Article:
PHILADELPHIA — Researchers at the Perelman School of Medicine at the University of Pennsylvania and the University of Massachusetts Amherst report in the latest edition of PLOS ONE utilizing a novel statistical tool to analyze existing large databases of genetic information to mine new information about genes that modulate low density lipoprotein (LDL) cholesterol and its downstream consequences, heart attack, stroke and death. This new approach to analyzing existing data suggested a dozen new LDL cholesterol genes for analysis and provides opportunities for developing new treatments and advancing approaches to identifying those at greatest risk for heart disease.
The new analytical approach, called “mixed modeling of meta-analysis P-values” or MixMAP, offers new and complementary information as compared to single nucleotide polymorphism-based analysis approaches that have been used in past studies to identify novel genes linked to heart disease. The researchers say the tool is straightforward to implement and can be used with freely available computer software. The approach may also be applied broadly to advance genetic knowledge of many other diseases.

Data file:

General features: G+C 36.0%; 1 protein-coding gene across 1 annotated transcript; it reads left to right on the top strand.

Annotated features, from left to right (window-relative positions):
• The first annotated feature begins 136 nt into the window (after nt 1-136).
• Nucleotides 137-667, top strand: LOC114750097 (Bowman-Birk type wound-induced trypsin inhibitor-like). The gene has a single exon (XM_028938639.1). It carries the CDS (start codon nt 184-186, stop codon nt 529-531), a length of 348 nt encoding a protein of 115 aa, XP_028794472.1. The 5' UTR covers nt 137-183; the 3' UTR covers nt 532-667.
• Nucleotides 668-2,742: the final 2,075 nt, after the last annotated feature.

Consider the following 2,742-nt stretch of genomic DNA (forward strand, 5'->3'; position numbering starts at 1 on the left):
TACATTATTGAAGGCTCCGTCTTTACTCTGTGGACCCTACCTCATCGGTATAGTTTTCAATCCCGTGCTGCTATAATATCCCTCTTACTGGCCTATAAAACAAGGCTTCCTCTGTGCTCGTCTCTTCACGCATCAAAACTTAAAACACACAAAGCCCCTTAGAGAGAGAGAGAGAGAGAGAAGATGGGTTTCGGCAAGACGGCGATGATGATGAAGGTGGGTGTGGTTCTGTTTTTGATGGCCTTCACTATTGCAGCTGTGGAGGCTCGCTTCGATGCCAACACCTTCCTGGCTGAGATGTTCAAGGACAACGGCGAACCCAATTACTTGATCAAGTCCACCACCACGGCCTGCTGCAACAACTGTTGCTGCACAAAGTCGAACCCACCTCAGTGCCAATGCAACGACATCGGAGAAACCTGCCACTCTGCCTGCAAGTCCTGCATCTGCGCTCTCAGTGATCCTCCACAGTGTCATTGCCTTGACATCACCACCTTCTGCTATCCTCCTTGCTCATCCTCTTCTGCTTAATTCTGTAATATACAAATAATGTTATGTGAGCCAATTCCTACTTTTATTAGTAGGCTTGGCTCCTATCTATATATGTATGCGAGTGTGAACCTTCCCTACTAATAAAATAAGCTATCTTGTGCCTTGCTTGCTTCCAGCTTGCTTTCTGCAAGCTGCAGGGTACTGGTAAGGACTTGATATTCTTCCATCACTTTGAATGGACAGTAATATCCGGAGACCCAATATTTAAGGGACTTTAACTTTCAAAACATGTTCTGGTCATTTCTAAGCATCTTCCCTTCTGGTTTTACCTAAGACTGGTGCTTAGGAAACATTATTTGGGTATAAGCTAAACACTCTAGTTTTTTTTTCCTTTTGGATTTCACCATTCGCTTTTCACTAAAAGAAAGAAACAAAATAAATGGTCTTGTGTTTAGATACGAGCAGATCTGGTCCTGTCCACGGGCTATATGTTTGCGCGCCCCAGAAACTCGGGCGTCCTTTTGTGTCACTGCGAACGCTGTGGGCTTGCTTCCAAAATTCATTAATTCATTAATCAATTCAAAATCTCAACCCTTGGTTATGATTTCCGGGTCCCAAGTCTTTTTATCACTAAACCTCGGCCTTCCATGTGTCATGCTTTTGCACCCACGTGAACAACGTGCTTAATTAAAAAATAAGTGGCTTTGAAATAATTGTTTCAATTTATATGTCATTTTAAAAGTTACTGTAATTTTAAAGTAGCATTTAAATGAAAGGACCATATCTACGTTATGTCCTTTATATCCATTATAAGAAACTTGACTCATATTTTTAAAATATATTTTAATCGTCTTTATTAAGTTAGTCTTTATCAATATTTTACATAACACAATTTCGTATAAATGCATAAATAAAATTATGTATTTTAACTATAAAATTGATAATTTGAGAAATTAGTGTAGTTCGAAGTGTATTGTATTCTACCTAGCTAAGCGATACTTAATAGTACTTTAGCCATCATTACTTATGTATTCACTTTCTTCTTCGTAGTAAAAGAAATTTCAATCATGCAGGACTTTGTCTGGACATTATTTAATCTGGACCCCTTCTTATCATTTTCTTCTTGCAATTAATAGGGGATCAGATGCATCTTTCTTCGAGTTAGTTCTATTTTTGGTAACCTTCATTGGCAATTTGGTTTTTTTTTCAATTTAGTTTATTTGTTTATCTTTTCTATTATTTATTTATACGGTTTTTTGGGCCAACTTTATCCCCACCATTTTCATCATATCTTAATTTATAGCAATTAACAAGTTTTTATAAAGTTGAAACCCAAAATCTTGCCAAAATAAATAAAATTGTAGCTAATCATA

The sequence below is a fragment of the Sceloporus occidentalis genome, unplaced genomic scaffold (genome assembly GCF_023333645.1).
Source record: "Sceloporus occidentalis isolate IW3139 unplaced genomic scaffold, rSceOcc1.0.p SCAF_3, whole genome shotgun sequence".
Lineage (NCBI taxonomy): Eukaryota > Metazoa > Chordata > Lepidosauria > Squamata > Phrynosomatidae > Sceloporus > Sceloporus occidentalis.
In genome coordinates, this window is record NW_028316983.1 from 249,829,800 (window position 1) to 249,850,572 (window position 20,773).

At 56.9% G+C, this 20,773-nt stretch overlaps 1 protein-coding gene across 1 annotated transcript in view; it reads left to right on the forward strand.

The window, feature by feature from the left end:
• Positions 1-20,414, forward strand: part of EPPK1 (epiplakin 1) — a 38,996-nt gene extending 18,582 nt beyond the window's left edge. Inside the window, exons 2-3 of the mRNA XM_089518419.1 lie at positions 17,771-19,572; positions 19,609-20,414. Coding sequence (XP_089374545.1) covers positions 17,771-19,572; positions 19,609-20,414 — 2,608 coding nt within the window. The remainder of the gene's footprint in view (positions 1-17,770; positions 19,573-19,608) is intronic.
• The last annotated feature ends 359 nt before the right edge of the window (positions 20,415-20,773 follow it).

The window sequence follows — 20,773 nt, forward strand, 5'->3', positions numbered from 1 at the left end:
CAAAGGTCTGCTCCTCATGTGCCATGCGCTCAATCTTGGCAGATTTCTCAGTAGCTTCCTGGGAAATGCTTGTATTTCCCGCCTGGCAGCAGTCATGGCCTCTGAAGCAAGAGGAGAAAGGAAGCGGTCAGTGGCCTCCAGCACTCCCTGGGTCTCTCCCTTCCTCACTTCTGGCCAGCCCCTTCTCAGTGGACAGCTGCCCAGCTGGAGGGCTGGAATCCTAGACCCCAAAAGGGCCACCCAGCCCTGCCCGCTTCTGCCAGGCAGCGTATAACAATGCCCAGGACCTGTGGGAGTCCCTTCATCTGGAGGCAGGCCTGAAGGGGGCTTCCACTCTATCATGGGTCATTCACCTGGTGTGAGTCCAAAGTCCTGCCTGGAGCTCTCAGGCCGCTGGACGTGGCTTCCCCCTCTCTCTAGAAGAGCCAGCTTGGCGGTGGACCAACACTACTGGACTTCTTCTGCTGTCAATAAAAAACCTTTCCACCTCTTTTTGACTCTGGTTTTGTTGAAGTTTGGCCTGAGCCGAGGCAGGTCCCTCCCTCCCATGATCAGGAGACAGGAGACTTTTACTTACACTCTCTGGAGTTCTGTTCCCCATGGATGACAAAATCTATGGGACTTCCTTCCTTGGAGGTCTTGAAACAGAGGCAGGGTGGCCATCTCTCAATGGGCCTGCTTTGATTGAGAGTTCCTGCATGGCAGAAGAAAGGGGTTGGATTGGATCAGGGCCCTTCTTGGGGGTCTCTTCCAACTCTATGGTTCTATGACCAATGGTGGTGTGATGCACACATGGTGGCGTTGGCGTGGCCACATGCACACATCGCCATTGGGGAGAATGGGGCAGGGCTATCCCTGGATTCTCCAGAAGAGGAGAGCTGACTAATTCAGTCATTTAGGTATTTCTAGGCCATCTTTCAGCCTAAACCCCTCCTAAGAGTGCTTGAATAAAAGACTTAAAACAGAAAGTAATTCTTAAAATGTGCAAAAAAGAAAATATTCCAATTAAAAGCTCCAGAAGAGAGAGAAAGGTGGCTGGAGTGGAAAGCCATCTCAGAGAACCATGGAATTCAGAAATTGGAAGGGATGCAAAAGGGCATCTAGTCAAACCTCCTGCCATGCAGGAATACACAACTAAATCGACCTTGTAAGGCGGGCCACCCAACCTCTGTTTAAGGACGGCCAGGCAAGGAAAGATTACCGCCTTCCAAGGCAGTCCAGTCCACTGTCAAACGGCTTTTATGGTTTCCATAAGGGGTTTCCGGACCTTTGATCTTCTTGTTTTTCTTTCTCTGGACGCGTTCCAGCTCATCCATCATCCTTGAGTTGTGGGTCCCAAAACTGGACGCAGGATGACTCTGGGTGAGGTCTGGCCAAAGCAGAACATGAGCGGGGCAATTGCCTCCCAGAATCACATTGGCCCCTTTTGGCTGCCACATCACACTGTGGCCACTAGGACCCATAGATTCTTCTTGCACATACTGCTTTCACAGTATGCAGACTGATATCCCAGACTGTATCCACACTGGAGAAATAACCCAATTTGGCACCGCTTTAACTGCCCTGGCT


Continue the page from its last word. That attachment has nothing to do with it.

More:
“The MixMAP approach provides a significant advance by unlocking more information regarding the genetic basis of disease using existing large data and at little additional cost to the research community and funding agencies,” said Muredach P. Reilly, MBBCH, MSC, associate professor of Medicine at Penn and senior study author. “For complex diseases such as heart attack and diabetes, this provides a real opportunity to generate substantial new knowledge and advance treatment and diagnostic opportunities."
For more information, please see the University of Massachusetts Amherst news release.